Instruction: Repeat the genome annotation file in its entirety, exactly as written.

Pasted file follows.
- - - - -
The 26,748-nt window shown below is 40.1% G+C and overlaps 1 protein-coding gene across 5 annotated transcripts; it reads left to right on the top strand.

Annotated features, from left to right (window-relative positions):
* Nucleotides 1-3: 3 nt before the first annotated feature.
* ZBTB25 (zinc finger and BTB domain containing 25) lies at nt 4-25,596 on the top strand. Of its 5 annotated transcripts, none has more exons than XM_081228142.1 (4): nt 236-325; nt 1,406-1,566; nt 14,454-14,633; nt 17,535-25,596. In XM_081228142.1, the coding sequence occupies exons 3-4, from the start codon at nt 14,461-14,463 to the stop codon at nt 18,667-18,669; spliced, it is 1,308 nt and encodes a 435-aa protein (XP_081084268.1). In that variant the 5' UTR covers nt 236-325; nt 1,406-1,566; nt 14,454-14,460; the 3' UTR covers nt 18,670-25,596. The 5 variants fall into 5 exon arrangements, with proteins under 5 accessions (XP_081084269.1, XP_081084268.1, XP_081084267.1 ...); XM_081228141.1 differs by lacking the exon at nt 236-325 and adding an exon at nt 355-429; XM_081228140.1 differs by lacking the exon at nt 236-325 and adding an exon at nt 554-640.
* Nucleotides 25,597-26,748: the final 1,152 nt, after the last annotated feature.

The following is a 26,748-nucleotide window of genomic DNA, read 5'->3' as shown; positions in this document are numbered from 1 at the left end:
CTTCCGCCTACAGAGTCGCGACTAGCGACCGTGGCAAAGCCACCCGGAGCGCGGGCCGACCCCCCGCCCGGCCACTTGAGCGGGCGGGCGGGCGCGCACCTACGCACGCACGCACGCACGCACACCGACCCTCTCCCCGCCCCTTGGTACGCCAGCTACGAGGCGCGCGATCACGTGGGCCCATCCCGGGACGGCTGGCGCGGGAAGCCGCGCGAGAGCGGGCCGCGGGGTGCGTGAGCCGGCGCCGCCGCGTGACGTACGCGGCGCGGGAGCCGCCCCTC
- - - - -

The 26,748-nt window shown below is 40.1% G+C and overlaps 1 protein-coding gene across 5 annotated transcripts; it reads left to right on the top strand.

Annotated features, from left to right (window-relative positions):
* Nucleotides 1-3: 3 nt before the first annotated feature.
* ZBTB25 (zinc finger and BTB domain containing 25) lies at nt 4-25,596 on the top strand. Of its 5 annotated transcripts, none has more exons than XM_081228142.1 (4): nt 236-325; nt 1,406-1,566; nt 14,454-14,633; nt 17,535-25,596. In XM_081228142.1, the coding sequence occupies exons 3-4, from the start codon at nt 14,461-14,463 to the stop codon at nt 18,667-18,669; spliced, it is 1,308 nt and encodes a 435-aa protein (XP_081084268.1). In that variant the 5' UTR covers nt 236-325; nt 1,406-1,566; nt 14,454-14,460; the 3' UTR covers nt 18,670-25,596. The 5 variants fall into 5 exon arrangements, with proteins under 5 accessions (XP_081084269.1, XP_081084268.1, XP_081084267.1 ...); XM_081228141.1 differs by lacking the exon at nt 236-325 and adding an exon at nt 355-429; XM_081228140.1 differs by lacking the exon at nt 236-325 and adding an exon at nt 554-640.
* Nucleotides 25,597-26,748: the final 1,152 nt, after the last annotated feature.

The following is a 26,748-nucleotide window of genomic DNA, read 5'->3' as shown; positions in this document are numbered from 1 at the left end:
CTTCCGCCTACAGAGTCGCGACTAGCGACCGTGGCAAAGCCACCCGGAGCGCGGGCCGACCCCCCGCCCGGCCACTTGAGCGGGCGGGCGGGCGCGCACCTACGCACGCACGCACGCACGCACACCGACCCTCTCCCCGCCCCTTGGTACGCCAGCTACGAGGCGCGCGATCACGTGGGCCCATCCCGGGACGGCTGGCGCGGGAAGCCGCGCGAGAGCGGGCCGCGGGGTGCGTGAGCCGGCGCCGCCGCGTGACGTACGCGGCGCGGGAGCCGCCCCTC